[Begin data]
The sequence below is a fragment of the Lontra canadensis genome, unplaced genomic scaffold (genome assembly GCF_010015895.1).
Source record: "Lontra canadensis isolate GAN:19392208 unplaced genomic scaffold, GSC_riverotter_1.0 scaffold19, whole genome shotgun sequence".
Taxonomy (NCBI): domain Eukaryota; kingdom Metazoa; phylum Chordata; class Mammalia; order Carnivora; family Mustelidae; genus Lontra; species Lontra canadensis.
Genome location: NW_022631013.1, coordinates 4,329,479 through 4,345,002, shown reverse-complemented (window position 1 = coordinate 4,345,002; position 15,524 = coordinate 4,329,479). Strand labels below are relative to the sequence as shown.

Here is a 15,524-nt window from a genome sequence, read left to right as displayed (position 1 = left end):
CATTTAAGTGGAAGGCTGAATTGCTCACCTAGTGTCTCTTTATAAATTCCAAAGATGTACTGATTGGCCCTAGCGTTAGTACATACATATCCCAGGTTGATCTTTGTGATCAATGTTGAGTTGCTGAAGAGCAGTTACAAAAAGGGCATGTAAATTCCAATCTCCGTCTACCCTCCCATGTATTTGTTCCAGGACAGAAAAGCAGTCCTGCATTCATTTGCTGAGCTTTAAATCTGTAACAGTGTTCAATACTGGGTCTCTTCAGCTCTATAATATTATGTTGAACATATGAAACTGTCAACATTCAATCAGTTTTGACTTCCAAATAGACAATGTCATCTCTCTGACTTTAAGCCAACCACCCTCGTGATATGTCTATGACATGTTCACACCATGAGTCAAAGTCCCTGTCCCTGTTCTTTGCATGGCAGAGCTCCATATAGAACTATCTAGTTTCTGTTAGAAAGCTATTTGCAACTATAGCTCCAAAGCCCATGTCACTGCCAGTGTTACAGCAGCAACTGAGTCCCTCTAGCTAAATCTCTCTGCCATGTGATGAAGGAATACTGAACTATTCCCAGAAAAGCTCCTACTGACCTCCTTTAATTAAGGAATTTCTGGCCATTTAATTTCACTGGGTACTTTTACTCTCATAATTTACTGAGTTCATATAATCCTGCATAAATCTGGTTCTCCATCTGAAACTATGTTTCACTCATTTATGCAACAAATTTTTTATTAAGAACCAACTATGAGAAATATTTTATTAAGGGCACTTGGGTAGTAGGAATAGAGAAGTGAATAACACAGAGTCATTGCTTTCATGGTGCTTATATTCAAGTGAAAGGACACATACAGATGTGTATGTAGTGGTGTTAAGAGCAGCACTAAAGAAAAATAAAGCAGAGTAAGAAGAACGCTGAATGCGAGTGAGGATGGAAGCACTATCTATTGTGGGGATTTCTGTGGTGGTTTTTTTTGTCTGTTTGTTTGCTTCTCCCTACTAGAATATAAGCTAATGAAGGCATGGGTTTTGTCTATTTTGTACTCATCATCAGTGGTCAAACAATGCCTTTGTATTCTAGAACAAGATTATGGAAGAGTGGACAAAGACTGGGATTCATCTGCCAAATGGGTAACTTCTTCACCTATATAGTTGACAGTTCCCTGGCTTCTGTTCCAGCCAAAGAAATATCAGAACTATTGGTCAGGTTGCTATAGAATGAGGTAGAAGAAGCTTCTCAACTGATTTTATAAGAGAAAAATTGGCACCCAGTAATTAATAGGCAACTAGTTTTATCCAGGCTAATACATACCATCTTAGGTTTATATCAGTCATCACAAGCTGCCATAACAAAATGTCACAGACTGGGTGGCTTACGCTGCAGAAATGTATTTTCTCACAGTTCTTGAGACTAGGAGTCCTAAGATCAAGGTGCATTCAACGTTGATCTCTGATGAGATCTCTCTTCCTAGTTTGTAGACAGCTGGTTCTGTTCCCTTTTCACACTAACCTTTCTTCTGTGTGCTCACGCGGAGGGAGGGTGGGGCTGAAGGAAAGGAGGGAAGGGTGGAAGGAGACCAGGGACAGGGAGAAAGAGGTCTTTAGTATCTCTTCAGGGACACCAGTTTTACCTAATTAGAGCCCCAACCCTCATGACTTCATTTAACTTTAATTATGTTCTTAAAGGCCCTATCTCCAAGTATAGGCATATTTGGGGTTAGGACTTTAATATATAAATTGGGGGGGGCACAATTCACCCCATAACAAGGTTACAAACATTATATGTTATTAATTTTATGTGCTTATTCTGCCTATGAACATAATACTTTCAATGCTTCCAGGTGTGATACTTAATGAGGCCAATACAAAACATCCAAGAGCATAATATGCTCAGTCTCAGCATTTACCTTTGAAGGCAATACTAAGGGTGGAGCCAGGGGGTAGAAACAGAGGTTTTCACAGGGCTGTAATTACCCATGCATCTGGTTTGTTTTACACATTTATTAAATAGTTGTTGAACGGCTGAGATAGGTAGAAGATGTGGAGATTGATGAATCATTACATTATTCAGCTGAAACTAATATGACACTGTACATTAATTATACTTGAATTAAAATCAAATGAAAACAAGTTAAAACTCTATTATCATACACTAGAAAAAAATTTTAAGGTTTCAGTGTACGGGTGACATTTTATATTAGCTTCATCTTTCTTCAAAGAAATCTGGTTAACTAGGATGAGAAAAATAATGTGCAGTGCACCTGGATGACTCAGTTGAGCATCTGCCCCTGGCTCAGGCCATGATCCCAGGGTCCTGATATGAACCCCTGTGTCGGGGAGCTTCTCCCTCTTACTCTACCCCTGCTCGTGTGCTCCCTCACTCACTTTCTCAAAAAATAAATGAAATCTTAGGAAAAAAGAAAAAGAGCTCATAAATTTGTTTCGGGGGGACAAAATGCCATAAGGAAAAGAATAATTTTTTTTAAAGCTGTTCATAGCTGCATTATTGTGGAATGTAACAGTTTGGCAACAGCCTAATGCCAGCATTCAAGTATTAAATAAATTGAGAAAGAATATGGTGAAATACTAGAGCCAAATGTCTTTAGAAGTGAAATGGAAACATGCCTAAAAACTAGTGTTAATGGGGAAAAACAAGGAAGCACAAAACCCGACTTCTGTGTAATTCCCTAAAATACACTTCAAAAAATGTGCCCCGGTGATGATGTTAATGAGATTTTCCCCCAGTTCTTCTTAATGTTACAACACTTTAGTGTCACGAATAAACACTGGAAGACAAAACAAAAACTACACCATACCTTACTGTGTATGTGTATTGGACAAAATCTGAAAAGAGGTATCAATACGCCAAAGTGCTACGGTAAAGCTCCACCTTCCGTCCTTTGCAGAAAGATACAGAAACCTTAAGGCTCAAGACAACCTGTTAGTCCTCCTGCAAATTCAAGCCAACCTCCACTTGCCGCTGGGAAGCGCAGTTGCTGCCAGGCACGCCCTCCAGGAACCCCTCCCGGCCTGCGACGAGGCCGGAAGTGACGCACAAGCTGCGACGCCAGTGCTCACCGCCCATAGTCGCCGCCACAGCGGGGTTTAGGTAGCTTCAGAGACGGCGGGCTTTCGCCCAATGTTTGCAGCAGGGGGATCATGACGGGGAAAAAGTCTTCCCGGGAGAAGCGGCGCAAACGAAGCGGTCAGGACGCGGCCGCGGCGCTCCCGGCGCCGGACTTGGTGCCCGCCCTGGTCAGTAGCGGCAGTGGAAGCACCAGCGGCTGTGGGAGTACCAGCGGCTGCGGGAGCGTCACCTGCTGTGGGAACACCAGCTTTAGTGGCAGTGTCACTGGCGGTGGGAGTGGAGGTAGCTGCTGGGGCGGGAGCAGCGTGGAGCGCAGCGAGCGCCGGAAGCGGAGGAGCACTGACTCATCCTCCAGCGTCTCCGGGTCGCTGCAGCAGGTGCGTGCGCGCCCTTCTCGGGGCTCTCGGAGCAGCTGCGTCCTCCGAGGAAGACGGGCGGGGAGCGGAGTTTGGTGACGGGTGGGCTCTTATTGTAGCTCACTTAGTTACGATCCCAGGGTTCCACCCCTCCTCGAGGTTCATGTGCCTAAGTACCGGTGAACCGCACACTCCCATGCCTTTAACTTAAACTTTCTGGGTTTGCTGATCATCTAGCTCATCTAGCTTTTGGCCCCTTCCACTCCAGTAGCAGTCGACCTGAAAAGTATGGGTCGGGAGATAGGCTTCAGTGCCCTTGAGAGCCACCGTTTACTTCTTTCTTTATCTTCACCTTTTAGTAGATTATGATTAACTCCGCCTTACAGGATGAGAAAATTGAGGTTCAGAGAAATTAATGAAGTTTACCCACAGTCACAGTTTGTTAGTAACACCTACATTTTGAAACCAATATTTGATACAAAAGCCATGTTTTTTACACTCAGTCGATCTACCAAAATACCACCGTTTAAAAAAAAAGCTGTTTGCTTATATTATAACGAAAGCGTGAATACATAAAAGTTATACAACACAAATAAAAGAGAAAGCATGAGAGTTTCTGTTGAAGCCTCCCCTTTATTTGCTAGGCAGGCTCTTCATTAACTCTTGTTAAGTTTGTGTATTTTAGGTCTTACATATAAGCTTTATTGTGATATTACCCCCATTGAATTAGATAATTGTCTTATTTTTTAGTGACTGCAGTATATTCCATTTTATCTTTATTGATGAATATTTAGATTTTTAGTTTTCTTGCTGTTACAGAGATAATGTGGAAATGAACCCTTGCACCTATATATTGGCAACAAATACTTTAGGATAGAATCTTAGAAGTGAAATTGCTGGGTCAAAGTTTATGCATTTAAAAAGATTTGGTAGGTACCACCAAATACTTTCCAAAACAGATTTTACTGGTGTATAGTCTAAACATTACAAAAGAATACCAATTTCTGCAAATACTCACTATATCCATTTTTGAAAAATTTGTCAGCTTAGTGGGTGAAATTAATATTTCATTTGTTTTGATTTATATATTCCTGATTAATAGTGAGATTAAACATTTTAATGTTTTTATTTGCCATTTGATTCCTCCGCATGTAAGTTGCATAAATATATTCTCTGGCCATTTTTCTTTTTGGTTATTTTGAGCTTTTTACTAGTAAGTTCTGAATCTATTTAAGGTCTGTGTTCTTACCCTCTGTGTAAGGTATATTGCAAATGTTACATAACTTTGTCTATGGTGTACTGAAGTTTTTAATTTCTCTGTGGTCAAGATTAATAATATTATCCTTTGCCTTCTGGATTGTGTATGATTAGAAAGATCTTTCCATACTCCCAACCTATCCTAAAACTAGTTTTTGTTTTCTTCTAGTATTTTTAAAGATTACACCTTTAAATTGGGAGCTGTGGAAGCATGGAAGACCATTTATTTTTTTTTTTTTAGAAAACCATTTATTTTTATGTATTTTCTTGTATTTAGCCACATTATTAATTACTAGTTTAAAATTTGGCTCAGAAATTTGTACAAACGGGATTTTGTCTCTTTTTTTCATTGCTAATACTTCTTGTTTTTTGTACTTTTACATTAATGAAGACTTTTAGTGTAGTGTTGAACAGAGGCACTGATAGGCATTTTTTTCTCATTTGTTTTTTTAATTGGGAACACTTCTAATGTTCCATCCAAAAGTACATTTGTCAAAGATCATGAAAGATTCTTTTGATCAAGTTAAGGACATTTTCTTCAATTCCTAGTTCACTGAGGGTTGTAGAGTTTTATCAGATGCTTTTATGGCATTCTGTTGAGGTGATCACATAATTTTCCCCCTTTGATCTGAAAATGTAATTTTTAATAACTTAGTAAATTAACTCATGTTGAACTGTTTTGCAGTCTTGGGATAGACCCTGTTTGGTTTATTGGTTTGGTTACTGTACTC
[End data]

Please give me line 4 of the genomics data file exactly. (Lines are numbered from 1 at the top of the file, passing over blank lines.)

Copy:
Genome location: NW_022631013.1, coordinates 4,329,479 through 4,345,002, shown reverse-complemented (window position 1 = coordinate 4,345,002; position 15,524 = coordinate 4,329,479). Strand labels below are relative to the sequence as shown.